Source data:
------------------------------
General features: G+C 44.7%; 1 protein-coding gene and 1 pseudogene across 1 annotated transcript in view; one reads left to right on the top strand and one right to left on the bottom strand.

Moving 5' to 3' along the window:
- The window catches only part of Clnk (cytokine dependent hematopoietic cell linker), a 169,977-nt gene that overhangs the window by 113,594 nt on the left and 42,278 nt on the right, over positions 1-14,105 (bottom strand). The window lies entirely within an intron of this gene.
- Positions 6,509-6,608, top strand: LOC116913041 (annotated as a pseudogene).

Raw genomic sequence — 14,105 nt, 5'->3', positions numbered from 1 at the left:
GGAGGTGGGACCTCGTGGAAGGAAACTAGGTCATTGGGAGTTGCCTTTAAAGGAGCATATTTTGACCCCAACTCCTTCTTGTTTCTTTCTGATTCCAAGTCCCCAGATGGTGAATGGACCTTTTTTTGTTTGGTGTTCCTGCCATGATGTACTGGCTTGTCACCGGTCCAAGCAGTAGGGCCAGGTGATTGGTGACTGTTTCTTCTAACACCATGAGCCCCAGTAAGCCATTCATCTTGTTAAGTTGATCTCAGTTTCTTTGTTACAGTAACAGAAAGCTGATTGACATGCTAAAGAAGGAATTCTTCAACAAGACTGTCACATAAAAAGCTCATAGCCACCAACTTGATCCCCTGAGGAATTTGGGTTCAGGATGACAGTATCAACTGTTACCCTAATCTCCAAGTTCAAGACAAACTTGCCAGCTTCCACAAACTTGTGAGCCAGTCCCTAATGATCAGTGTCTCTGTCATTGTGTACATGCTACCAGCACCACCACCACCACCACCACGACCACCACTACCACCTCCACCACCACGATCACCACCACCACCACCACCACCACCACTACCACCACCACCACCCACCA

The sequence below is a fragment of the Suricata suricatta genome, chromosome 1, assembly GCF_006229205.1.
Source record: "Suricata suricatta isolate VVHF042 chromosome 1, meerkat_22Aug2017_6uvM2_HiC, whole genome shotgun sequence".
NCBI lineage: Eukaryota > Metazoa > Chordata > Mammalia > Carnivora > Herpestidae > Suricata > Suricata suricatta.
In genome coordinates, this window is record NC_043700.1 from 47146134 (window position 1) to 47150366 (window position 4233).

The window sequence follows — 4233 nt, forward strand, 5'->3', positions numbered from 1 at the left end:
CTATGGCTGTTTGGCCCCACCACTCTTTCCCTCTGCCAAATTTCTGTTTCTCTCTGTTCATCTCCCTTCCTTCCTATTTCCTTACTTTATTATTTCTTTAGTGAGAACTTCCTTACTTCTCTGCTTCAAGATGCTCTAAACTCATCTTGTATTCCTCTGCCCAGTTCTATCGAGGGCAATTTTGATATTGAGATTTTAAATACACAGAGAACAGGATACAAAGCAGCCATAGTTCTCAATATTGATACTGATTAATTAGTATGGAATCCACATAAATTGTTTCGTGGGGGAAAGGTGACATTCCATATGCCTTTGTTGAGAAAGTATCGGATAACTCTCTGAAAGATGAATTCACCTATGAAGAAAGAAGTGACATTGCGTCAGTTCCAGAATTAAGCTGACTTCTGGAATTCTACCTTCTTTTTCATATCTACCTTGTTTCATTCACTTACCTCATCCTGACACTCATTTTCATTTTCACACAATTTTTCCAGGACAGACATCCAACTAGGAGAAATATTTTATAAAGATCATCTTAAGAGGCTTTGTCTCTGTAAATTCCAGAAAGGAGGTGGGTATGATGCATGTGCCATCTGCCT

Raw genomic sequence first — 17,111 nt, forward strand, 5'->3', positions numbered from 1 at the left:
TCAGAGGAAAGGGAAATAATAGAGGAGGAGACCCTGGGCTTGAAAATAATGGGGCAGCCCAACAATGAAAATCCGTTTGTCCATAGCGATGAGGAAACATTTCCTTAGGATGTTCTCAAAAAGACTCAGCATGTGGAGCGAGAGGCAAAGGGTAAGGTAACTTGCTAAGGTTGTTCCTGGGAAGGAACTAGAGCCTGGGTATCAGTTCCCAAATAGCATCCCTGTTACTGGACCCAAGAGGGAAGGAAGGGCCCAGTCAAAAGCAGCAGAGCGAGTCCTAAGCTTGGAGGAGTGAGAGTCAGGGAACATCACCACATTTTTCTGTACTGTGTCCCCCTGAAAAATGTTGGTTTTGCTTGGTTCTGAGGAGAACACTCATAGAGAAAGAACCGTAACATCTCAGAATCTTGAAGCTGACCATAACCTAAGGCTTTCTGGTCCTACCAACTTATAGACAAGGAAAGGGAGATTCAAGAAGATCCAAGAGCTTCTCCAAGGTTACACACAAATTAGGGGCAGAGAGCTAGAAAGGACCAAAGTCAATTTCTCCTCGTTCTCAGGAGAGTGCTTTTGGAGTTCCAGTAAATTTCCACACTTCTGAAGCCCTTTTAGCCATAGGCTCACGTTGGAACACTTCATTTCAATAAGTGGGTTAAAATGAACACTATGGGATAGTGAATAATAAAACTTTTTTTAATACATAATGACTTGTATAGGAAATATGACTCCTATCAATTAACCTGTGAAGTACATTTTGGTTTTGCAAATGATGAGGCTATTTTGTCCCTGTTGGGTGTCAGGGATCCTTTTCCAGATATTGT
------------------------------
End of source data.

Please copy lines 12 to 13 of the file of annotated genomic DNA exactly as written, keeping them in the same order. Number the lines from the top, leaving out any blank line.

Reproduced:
CTATGGCTGTTTGGCCCCACCACTCTTTCCCTCTGCCAAATTTCTGTTTCTCTCTGTTCATCTCCCTTCCTTCCTATTTCCTTACTTTATTATTTCTTTAGTGAGAACTTCCTTACTTCTCTGCTTCAAGATGCTCTAAACTCATCTTGTATTCCTCTGCCCAGTTCTATCGAGGGCAATTTTGATATTGAGATTTTAAATACACAGAGAACAGGATACAAAGCAGCCATAGTTCTCAATATTGATACTGATTAATTAGTATGGAATCCACATAAATTGTTTCGTGGGGGAAAGGTGACATTCCATATGCCTTTGTTGAGAAAGTATCGGATAACTCTCTGAAAGATGAATTCACCTATGAAGAAAGAAGTGACATTGCGTCAGTTCCAGAATTAAGCTGACTTCTGGAATTCTACCTTCTTTTTCATATCTACCTTGTTTCATTCACTTACCTCATCCTGACACTCATTTTCATTTTCACACAATTTTTCCAGGACAGACATCCAACTAGGAGAAATATTTTATAAAGATCATCTTAAGAGGCTTTGTCTCTGTAAATTCCAGAAAGGAGGTGGGTATGATGCATGTGCCATCTGCCT

Raw genomic sequence first — 17,111 nt, forward strand, 5'->3', positions numbered from 1 at the left: